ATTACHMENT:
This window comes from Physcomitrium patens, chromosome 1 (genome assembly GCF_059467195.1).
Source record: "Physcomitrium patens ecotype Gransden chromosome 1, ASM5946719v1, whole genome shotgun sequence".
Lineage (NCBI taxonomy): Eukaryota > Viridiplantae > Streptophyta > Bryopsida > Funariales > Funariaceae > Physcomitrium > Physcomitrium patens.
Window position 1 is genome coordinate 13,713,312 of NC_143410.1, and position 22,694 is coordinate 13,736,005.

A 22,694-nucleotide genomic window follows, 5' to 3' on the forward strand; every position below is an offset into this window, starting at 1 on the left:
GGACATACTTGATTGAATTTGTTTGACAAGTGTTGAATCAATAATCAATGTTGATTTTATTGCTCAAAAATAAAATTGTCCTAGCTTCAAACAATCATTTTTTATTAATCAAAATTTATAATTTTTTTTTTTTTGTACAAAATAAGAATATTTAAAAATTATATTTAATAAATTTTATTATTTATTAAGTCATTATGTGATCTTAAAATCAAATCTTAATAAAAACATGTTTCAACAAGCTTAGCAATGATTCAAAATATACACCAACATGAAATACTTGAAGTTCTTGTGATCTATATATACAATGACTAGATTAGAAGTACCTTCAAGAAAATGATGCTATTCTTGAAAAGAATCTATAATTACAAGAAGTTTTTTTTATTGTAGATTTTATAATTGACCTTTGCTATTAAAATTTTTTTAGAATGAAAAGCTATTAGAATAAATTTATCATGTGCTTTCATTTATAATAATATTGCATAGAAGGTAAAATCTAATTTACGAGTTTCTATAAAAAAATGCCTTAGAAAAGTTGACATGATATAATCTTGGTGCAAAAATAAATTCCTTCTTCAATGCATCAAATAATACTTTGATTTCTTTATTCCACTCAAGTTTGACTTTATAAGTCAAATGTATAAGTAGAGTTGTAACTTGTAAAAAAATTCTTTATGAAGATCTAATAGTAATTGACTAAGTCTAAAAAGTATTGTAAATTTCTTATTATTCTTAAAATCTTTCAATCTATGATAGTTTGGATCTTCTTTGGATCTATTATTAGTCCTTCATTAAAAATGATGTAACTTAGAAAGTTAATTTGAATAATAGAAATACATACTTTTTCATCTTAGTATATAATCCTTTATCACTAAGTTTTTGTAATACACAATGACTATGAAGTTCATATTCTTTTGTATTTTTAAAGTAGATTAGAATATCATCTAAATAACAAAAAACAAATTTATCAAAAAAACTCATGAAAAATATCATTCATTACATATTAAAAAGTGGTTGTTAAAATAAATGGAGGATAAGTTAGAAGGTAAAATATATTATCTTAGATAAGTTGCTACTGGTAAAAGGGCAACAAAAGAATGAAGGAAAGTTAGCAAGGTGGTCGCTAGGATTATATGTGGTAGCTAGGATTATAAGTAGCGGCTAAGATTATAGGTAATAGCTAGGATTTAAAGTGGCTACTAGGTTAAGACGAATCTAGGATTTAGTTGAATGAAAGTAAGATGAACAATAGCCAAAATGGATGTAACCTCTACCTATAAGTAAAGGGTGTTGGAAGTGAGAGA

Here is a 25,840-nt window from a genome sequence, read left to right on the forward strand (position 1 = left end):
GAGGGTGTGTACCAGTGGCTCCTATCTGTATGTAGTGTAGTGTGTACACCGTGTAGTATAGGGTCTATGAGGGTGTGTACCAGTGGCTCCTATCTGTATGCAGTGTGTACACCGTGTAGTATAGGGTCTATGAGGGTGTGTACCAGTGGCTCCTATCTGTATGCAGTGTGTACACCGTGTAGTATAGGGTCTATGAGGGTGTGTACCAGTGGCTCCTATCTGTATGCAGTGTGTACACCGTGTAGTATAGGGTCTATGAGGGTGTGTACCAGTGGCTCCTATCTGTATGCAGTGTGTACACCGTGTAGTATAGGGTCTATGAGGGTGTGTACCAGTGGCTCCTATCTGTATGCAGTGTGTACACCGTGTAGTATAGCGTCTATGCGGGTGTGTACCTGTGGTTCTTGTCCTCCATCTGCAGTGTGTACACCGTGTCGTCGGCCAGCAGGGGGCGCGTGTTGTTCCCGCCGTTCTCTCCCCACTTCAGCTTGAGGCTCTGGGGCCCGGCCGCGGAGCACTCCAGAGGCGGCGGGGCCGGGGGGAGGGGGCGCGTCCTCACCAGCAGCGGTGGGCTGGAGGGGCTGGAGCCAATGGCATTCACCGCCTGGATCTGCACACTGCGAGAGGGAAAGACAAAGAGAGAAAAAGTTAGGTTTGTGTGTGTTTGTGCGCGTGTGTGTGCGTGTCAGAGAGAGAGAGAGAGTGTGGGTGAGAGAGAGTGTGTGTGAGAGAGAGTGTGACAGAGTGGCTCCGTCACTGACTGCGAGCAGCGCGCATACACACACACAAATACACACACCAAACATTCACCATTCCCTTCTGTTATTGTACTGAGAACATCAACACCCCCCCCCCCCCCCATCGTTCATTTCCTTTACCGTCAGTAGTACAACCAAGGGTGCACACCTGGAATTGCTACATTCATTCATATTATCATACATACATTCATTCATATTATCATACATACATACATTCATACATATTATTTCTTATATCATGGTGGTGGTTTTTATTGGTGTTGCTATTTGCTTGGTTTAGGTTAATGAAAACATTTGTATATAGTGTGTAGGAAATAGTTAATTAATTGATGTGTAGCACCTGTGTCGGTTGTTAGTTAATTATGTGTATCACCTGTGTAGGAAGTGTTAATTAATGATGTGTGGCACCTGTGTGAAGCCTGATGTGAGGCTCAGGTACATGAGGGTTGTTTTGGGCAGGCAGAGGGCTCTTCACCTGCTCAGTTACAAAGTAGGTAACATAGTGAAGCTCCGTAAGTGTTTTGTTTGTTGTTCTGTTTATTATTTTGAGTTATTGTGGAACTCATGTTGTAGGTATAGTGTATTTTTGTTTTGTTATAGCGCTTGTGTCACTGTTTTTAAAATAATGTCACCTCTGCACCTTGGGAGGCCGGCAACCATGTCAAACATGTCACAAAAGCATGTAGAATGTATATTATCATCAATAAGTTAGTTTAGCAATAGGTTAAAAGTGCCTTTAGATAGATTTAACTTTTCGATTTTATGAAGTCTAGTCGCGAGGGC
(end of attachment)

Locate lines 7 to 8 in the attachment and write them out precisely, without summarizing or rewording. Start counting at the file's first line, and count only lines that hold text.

Here is a 25,840-nt window from a genome sequence, read left to right on the forward strand (position 1 = left end):
GAGGGTGTGTACCAGTGGCTCCTATCTGTATGTAGTGTAGTGTGTACACCGTGTAGTATAGGGTCTATGAGGGTGTGTACCAGTGGCTCCTATCTGTATGCAGTGTGTACACCGTGTAGTATAGGGTCTATGAGGGTGTGTACCAGTGGCTCCTATCTGTATGCAGTGTGTACACCGTGTAGTATAGGGTCTATGAGGGTGTGTACCAGTGGCTCCTATCTGTATGCAGTGTGTACACCGTGTAGTATAGGGTCTATGAGGGTGTGTACCAGTGGCTCCTATCTGTATGCAGTGTGTACACCGTGTAGTATAGGGTCTATGAGGGTGTGTACCAGTGGCTCCTATCTGTATGCAGTGTGTACACCGTGTAGTATAGCGTCTATGCGGGTGTGTACCTGTGGTTCTTGTCCTCCATCTGCAGTGTGTACACCGTGTCGTCGGCCAGCAGGGGGCGCGTGTTGTTCCCGCCGTTCTCTCCCCACTTCAGCTTGAGGCTCTGGGGCCCGGCCGCGGAGCACTCCAGAGGCGGCGGGGCCGGGGGGAGGGGGCGCGTCCTCACCAGCAGCGGTGGGCTGGAGGGGCTGGAGCCAATGGCATTCACCGCCTGGATCTGCACACTGCGAGAGGGAAAGACAAAGAGAGAAAAAGTTAGGTTTGTGTGTGTTTGTGCGCGTGTGTGTGCGTGTCAGAGAGAGAGAGAGAGTGTGGGTGAGAGAGAGTGTGTGTGAGAGAGAGTGTGACAGAGTGGCTCCGTCACTGACTGCGAGCAGCGCGCATACACACACACAAATACACACACCAAACATTCACCATTCCCTTCTGTTATTGTACTGAGAACATCAACACCCCCCCCCCCCCCCATCGTTCATTTCCTTTACCGTCAGTAGTACAACCAAGGGTGCACACCTGGAATTGCTACATTCATTCATATTATCATACATACATTCATTCATATTATCATACATACATACATTCATACATATTATTTCTTATATCATGGTGGTGGTTTTTATTGGTGTTGCTATTTGCTTGGTTTAGGTTAATGAAAACATTTGTATATAGTGTGTAGGAAATAGTTAATTAATTGATGTGTAGCACCTGTGTCGGTTGTTAGTTAATTATGTGTATCACCTGTGTAGGAAGTGTTAATTAATGATGTGTGGCACCTGTGTGAAGCCTGATGTGAGGCTCAGGTACATGAGGGTTGTTTTGGGCAGGCAGAGGGCTCTTCACCTGCTCAGTTACAAAGTAGGTAACATAGTGAAGCTCCGTAAGTGTTTTGTTTGTTGTTCTGTTTATTATTTTGAGTTATTGTGGAACTCATGTTGTAGGTATAGTGTATTTTTGTTTTGTTATAGCGCTTGTGTCACTGTTTTTAAAATAATGTCACCTCTGCACCTTGGGAGGCCGGCAACCATGTCAAACATGTCACAAAAGCATGTAGAATGTATATTATCATCAATAAGTTAGTTTAGCAATAGGTTAAAAGTGCCTTTAGATAGATTTAACTTTTCGATTTTATGAAGTCTAGTCGCGAGGGC